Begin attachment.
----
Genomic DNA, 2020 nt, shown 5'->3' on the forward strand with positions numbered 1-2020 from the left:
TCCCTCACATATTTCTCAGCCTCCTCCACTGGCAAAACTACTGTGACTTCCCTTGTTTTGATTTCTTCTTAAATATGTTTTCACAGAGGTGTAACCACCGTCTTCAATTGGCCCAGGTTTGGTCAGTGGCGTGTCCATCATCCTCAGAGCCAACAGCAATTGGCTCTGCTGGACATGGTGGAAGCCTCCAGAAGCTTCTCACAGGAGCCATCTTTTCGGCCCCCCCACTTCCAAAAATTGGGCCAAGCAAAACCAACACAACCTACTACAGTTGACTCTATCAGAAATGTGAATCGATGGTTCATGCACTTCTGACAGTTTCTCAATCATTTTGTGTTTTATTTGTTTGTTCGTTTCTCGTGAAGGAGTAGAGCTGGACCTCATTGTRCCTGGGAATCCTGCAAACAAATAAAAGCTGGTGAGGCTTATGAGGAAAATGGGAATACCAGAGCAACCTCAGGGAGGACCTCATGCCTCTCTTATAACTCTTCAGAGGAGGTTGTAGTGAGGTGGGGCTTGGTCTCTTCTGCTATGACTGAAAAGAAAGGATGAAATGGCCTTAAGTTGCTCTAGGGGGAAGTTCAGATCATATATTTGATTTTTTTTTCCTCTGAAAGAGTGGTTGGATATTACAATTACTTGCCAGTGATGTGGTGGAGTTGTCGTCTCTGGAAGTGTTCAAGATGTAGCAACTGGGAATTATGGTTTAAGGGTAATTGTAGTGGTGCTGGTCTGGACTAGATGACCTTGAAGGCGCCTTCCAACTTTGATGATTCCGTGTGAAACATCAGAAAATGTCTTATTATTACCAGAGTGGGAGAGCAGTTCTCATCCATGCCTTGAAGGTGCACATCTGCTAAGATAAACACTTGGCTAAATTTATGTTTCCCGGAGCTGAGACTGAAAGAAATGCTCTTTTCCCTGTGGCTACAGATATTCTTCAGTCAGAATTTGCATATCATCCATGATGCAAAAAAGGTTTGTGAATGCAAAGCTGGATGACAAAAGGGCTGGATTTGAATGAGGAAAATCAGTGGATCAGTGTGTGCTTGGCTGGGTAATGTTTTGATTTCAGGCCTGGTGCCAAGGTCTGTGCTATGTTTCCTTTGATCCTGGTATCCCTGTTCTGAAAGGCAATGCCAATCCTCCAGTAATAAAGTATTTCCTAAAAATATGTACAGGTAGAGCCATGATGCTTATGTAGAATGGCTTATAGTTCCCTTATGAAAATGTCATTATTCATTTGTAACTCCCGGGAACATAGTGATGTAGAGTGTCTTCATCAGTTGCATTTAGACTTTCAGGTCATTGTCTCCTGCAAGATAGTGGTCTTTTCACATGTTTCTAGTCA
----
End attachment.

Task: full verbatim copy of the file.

Genomic DNA, 2020 nt, shown 5'->3' on the forward strand with positions numbered 1-2020 from the left:
TCCCTCACATATTTCTCAGCCTCCTCCACTGGCAAAACTACTGTGACTTCCCTTGTTTTGATTTCTTCTTAAATATGTTTTCACAGAGGTGTAACCACCGTCTTCAATTGGCCCAGGTTTGGTCAGTGGCGTGTCCATCATCCTCAGAGCCAACAGCAATTGGCTCTGCTGGACATGGTGGAAGCCTCCAGAAGCTTCTCACAGGAGCCATCTTTTCGGCCCCCCCACTTCCAAAAATTGGGCCAAGCAAAACCAACACAACCTACTACAGTTGACTCTATCAGAAATGTGAATCGATGGTTCATGCACTTCTGACAGTTTCTCAATCATTTTGTGTTTTATTTGTTTGTTCGTTTCTCGTGAAGGAGTAGAGCTGGACCTCATTGTRCCTGGGAATCCTGCAAACAAATAAAAGCTGGTGAGGCTTATGAGGAAAATGGGAATACCAGAGCAACCTCAGGGAGGACCTCATGCCTCTCTTATAACTCTTCAGAGGAGGTTGTAGTGAGGTGGGGCTTGGTCTCTTCTGCTATGACTGAAAAGAAAGGATGAAATGGCCTTAAGTTGCTCTAGGGGGAAGTTCAGATCATATATTTGATTTTTTTTTCCTCTGAAAGAGTGGTTGGATATTACAATTACTTGCCAGTGATGTGGTGGAGTTGTCGTCTCTGGAAGTGTTCAAGATGTAGCAACTGGGAATTATGGTTTAAGGGTAATTGTAGTGGTGCTGGTCTGGACTAGATGACCTTGAAGGCGCCTTCCAACTTTGATGATTCCGTGTGAAACATCAGAAAATGTCTTATTATTACCAGAGTGGGAGAGCAGTTCTCATCCATGCCTTGAAGGTGCACATCTGCTAAGATAAACACTTGGCTAAATTTATGTTTCCCGGAGCTGAGACTGAAAGAAATGCTCTTTTCCCTGTGGCTACAGATATTCTTCAGTCAGAATTTGCATATCATCCATGATGCAAAAAAGGTTTGTGAATGCAAAGCTGGATGACAAAAGGGCTGGATTTGAATGAGGAAAATCAGTGGATCAGTGTGTGCTTGGCTGGGTAATGTTTTGATTTCAGGCCTGGTGCCAAGGTCTGTGCTATGTTTCCTTTGATCCTGGTATCCCTGTTCTGAAAGGCAATGCCAATCCTCCAGTAATAAAGTATTTCCTAAAAATATGTACAGGTAGAGCCATGATGCTTATGTAGAATGGCTTATAGTTCCCTTATGAAAATGTCATTATTCATTTGTAACTCCCGGGAACATAGTGATGTAGAGTGTCTTCATCAGTTGCATTTAGACTTTCAGGTCATTGTCTCCTGCAAGATAGTGGTCTTTTCACATGTTTCTAGTCA